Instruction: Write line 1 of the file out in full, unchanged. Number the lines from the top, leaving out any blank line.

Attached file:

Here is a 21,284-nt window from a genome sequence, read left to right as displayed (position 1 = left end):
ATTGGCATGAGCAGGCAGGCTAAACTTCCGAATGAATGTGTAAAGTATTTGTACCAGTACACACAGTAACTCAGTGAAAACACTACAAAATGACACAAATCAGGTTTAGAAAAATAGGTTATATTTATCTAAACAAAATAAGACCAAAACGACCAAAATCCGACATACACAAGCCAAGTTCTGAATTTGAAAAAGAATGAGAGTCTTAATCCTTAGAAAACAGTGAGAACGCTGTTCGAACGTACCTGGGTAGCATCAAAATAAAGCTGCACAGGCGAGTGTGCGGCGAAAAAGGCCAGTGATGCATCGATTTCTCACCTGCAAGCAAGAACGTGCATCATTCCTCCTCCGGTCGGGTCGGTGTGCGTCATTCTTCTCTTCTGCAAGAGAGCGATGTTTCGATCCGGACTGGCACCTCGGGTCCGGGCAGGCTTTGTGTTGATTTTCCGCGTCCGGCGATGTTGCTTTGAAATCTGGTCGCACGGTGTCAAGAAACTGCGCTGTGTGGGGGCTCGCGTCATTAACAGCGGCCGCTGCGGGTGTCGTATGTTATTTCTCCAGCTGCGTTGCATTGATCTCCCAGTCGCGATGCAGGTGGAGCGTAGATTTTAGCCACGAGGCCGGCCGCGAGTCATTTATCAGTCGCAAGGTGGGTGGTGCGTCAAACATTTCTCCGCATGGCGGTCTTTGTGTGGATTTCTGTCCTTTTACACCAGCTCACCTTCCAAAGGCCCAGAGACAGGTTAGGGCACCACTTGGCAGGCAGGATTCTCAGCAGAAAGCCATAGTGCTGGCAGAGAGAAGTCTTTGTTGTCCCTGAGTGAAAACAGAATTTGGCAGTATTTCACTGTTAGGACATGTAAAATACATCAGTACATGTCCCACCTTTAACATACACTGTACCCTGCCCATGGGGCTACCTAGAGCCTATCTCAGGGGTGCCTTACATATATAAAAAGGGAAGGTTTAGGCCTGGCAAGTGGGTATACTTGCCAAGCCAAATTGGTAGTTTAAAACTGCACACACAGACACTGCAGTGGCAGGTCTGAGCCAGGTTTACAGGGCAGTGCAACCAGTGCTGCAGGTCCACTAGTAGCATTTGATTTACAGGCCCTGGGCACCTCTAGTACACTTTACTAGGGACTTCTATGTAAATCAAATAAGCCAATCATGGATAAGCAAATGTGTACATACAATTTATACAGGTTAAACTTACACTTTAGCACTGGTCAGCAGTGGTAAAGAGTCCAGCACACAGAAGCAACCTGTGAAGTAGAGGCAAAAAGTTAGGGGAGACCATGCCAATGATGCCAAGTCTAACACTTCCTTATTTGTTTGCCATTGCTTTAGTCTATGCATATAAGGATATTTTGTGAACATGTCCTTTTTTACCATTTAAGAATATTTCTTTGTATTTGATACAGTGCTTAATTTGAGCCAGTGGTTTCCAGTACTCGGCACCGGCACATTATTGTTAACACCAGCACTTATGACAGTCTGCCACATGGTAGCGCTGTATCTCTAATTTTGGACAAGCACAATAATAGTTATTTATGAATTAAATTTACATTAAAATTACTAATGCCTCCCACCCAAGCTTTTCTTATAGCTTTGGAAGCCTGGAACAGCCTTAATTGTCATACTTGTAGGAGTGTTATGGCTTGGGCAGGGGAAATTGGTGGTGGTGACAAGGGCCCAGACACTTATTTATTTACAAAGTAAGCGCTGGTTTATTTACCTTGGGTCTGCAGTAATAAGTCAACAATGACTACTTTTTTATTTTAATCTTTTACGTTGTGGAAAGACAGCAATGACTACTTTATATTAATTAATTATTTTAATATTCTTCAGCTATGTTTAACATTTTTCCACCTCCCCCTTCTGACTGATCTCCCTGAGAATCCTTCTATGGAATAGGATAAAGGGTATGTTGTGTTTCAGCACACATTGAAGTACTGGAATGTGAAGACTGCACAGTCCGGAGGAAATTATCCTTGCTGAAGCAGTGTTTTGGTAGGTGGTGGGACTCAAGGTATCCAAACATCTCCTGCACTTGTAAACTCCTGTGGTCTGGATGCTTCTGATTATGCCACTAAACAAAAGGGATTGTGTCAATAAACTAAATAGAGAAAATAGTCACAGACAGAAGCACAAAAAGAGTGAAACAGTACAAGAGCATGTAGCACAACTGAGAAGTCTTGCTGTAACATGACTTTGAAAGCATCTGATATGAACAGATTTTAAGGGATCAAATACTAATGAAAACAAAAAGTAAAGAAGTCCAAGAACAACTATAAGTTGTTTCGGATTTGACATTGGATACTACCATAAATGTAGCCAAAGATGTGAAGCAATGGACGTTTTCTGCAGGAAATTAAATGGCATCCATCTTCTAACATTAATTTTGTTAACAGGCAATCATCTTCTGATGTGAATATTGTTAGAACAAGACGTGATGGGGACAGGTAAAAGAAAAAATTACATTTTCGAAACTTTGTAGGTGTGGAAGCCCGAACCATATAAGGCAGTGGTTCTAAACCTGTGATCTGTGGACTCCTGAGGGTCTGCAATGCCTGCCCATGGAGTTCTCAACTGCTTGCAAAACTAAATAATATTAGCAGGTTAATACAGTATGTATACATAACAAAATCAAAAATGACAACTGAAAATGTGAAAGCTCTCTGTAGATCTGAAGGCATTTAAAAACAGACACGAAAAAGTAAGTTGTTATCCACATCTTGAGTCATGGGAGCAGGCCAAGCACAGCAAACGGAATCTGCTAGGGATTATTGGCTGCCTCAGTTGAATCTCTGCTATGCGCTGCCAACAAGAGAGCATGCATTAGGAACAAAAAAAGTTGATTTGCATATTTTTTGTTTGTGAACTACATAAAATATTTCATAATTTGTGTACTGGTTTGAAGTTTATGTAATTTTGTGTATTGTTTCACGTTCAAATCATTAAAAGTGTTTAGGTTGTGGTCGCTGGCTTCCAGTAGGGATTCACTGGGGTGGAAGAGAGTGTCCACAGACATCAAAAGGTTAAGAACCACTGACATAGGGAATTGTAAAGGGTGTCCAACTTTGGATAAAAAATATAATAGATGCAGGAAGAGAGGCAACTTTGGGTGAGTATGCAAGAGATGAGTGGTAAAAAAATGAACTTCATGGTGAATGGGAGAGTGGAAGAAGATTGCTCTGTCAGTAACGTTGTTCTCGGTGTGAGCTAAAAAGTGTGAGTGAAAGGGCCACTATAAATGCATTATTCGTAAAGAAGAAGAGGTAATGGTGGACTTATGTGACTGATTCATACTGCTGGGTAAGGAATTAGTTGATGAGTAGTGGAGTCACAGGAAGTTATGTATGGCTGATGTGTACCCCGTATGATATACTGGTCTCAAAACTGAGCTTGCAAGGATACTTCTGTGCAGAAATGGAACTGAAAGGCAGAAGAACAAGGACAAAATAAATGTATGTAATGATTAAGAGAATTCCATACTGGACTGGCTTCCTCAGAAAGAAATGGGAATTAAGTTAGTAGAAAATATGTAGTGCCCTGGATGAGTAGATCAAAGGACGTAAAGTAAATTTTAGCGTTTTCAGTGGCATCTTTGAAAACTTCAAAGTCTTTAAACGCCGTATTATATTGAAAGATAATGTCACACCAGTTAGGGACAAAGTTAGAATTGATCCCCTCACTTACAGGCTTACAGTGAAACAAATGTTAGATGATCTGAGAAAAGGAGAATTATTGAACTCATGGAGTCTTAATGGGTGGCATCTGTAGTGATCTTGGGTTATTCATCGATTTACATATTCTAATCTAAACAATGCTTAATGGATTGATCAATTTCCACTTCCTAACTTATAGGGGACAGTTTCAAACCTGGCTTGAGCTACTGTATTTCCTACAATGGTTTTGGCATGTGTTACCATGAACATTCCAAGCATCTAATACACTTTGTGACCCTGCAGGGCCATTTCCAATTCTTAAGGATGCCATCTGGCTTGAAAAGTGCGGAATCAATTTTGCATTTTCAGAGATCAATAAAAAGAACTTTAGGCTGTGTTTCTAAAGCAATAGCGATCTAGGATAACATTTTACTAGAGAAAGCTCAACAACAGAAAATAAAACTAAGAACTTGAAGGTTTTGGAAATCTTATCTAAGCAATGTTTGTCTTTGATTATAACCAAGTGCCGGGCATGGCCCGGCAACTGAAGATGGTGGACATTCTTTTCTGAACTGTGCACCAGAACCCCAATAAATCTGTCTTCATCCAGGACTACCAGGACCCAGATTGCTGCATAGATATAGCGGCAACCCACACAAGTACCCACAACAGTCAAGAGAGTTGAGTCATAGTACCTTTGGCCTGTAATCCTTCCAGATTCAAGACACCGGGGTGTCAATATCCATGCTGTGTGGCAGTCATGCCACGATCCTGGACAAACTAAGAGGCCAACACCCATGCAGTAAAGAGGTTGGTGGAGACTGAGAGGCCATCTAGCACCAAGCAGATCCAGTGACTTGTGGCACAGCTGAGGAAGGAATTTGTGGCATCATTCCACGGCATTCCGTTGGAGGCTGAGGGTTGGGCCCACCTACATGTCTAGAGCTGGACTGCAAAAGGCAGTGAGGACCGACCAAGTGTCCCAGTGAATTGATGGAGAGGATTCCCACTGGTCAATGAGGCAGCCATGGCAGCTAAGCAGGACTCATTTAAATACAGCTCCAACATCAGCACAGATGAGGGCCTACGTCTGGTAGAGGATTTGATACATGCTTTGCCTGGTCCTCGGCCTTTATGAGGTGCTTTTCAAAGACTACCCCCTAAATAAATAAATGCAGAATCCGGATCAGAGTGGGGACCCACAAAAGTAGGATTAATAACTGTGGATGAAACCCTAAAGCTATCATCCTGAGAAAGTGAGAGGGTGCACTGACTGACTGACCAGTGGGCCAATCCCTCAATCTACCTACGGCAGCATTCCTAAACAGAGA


Here is a 21,284-nt window from a genome sequence, read left to right as displayed (position 1 = left end):